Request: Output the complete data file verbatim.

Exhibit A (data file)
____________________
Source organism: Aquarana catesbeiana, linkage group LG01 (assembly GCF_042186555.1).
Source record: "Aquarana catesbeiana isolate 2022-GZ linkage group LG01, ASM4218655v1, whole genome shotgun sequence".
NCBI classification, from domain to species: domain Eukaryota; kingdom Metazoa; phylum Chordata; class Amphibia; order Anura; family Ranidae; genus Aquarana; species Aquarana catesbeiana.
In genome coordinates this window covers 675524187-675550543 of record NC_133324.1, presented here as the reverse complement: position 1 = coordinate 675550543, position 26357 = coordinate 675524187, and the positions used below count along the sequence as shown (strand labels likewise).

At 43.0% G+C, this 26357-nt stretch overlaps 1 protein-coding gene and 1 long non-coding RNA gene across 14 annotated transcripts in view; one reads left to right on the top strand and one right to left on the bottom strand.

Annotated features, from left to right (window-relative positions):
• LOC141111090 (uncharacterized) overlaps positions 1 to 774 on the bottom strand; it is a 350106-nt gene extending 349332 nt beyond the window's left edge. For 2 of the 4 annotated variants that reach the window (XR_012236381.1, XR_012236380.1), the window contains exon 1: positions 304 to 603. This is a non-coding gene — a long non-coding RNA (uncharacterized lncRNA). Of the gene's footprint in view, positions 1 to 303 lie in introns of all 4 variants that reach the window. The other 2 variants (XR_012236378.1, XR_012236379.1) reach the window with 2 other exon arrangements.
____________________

Source organism: Aquarana catesbeiana, linkage group LG01 (assembly GCF_042186555.1).
Source record: "Aquarana catesbeiana isolate 2022-GZ linkage group LG01, ASM4218655v1, whole genome shotgun sequence".
NCBI classification, from domain to species: domain Eukaryota; kingdom Metazoa; phylum Chordata; class Amphibia; order Anura; family Ranidae; genus Aquarana; species Aquarana catesbeiana.
In genome coordinates this window covers 675524187-675550543 of record NC_133324.1, presented here as the reverse complement: position 1 = coordinate 675550543, position 26357 = coordinate 675524187, and the positions used below count along the sequence as shown (strand labels likewise).

At 43.0% G+C, this 26357-nt stretch overlaps 1 protein-coding gene and 1 long non-coding RNA gene across 14 annotated transcripts in view; one reads left to right on the top strand and one right to left on the bottom strand.

Annotated features, from left to right (window-relative positions):
• LOC141111090 (uncharacterized) overlaps positions 1 to 774 on the bottom strand; it is a 350106-nt gene extending 349332 nt beyond the window's left edge. For 2 of the 4 annotated variants that reach the window (XR_012236381.1, XR_012236380.1), the window contains exon 1: positions 304 to 603. This is a non-coding gene — a long non-coding RNA (uncharacterized lncRNA). Of the gene's footprint in view, positions 1 to 303 lie in introns of all 4 variants that reach the window. The other 2 variants (XR_012236378.1, XR_012236379.1) reach the window with 2 other exon arrangements.